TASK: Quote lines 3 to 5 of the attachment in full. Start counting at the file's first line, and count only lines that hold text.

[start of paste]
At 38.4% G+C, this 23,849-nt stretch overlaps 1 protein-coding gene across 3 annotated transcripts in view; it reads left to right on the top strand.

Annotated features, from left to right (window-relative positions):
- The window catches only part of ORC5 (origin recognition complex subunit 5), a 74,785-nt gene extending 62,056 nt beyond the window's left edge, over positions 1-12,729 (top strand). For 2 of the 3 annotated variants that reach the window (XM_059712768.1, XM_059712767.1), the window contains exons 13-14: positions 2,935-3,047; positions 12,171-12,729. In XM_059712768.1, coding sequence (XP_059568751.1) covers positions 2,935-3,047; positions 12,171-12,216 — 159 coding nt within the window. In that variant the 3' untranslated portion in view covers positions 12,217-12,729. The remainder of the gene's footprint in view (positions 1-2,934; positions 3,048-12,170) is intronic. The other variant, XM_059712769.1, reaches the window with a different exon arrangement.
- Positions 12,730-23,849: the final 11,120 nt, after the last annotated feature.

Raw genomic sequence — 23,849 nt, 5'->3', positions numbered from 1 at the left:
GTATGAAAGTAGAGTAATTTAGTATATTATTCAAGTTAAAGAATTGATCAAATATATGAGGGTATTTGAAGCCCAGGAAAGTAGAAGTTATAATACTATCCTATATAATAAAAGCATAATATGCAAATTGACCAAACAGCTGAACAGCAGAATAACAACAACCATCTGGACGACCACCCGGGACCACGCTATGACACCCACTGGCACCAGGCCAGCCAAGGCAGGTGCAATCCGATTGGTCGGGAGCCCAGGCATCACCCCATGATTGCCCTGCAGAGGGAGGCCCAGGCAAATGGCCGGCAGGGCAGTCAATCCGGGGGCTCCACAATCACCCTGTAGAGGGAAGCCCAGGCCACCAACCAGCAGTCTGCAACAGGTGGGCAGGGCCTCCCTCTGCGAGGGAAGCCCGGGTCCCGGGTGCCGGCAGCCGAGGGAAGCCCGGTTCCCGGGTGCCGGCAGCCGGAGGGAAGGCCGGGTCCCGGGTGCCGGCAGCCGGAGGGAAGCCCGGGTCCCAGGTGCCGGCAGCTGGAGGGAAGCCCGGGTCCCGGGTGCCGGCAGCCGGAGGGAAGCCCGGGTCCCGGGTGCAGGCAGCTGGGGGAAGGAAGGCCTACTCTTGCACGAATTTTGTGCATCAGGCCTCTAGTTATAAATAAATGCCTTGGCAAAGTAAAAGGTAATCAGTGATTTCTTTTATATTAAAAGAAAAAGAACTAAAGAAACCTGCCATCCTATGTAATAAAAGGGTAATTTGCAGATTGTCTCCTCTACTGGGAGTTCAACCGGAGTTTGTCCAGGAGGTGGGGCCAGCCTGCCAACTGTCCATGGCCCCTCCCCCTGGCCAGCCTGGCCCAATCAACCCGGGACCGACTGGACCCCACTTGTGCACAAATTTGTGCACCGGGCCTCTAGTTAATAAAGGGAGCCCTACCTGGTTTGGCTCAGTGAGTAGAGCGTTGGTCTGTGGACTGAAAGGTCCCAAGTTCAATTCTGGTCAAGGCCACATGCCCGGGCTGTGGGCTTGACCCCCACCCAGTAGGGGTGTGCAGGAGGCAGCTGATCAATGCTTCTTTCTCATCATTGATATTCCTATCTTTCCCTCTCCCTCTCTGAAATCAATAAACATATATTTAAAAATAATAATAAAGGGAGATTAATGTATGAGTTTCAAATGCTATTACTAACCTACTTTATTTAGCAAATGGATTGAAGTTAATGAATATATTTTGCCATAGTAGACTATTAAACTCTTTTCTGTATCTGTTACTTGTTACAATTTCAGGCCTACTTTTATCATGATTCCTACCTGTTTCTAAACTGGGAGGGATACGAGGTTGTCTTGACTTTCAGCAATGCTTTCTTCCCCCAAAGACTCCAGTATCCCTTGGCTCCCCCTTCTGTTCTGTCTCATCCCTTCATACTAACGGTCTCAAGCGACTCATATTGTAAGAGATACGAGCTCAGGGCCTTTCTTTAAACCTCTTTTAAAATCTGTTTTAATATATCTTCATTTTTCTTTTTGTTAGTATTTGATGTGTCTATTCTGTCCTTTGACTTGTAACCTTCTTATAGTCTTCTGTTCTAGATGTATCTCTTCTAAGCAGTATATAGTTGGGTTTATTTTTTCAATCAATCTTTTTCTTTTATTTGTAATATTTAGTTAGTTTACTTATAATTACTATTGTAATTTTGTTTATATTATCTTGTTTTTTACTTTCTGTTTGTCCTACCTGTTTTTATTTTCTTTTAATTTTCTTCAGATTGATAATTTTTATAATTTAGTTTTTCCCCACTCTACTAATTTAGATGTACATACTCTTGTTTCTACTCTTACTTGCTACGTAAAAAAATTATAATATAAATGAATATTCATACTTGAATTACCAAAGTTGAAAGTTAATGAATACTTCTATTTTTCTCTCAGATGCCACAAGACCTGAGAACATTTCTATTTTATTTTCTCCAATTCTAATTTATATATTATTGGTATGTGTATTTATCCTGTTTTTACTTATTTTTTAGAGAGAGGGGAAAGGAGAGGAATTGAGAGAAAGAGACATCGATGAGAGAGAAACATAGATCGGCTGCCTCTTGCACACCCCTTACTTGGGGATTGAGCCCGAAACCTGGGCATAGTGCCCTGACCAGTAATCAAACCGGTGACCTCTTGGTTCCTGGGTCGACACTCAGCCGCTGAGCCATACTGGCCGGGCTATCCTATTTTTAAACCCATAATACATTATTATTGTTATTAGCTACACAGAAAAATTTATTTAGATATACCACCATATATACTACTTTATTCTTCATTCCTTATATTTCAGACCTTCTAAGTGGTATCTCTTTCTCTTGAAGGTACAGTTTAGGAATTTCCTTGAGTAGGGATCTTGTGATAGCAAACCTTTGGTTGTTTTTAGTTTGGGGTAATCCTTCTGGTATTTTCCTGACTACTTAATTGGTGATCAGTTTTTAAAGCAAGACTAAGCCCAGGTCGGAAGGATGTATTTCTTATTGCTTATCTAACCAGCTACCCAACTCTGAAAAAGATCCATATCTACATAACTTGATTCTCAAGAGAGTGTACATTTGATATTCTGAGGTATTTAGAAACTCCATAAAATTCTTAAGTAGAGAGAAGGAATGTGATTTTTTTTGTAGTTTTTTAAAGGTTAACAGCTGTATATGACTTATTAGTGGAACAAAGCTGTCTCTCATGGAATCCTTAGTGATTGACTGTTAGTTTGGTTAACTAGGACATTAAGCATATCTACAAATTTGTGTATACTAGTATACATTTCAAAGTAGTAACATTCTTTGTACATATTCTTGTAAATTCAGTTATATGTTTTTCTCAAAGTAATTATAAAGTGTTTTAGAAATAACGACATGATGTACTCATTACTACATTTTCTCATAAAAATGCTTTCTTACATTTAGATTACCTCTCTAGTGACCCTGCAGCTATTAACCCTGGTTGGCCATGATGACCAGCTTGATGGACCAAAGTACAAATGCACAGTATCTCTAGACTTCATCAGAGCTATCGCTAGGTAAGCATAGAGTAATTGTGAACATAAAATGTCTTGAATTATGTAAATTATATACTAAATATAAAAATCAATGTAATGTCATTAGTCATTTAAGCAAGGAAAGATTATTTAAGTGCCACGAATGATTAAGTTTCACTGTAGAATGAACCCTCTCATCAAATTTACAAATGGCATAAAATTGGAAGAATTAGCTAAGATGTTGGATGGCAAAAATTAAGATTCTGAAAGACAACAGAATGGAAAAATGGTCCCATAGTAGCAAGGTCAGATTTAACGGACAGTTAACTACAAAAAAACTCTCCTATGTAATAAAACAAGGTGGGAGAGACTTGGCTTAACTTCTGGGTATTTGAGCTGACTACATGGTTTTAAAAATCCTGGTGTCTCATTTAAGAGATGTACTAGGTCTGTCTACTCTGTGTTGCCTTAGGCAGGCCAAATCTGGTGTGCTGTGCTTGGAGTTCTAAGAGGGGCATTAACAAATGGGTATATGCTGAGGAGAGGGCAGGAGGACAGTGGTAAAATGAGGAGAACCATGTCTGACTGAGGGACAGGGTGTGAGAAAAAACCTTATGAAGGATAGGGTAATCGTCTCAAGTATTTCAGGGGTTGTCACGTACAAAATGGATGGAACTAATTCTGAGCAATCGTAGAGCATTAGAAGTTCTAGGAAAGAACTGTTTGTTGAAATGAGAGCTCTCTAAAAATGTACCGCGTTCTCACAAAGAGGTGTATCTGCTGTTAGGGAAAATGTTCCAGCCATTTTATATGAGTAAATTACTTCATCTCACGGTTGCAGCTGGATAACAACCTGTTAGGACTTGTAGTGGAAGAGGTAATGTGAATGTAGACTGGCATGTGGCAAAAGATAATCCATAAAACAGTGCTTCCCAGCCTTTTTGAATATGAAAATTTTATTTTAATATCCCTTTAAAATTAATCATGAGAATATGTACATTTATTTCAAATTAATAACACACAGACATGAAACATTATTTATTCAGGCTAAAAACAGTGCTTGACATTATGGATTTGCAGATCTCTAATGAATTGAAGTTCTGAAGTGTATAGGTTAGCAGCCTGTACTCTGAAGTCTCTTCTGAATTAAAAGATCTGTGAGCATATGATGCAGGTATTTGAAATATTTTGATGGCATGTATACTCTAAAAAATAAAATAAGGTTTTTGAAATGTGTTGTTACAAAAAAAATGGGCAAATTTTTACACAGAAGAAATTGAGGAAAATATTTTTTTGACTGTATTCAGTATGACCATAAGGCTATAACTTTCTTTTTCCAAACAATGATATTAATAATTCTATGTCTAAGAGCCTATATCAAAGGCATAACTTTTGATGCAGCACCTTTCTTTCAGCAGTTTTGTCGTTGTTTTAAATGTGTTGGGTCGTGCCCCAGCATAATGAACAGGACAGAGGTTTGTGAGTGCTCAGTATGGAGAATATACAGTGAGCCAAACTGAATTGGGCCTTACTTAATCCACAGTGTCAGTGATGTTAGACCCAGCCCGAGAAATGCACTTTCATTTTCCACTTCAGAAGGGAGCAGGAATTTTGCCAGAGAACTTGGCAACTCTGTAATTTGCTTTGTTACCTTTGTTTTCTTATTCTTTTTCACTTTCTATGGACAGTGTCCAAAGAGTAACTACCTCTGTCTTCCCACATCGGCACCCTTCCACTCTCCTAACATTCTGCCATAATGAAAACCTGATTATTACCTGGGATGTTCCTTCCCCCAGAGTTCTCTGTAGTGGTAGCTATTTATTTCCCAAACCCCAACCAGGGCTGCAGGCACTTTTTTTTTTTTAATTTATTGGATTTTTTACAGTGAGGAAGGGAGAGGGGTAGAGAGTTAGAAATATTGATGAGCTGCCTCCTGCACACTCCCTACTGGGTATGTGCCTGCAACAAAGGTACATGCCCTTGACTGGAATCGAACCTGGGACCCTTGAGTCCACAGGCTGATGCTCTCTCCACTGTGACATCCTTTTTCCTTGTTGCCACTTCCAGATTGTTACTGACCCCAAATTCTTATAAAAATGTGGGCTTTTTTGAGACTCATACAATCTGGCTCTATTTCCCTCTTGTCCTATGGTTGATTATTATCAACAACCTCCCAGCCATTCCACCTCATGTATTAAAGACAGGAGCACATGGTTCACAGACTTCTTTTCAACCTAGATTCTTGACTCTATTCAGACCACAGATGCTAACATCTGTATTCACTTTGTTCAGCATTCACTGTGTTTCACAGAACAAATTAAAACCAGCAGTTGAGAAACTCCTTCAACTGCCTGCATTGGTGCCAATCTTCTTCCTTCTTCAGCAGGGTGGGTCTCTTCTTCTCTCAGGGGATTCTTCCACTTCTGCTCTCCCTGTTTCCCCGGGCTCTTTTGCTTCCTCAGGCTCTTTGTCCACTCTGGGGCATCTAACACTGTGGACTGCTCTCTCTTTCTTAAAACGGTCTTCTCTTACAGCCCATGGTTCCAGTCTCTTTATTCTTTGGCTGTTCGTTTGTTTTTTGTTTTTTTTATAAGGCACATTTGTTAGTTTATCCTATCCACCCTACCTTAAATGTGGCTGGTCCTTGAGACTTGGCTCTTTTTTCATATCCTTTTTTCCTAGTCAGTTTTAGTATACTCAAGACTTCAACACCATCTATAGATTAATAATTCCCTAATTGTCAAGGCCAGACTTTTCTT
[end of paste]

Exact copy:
- The window catches only part of ORC5 (origin recognition complex subunit 5), a 74,785-nt gene extending 62,056 nt beyond the window's left edge, over positions 1-12,729 (top strand). For 2 of the 3 annotated variants that reach the window (XM_059712768.1, XM_059712767.1), the window contains exons 13-14: positions 2,935-3,047; positions 12,171-12,729. In XM_059712768.1, coding sequence (XP_059568751.1) covers positions 2,935-3,047; positions 12,171-12,216 — 159 coding nt within the window. In that variant the 3' untranslated portion in view covers positions 12,217-12,729. The remainder of the gene's footprint in view (positions 1-2,934; positions 3,048-12,170) is intronic. The other variant, XM_059712769.1, reaches the window with a different exon arrangement.
- Positions 12,730-23,849: the final 11,120 nt, after the last annotated feature.

Raw genomic sequence — 23,849 nt, 5'->3', positions numbered from 1 at the left: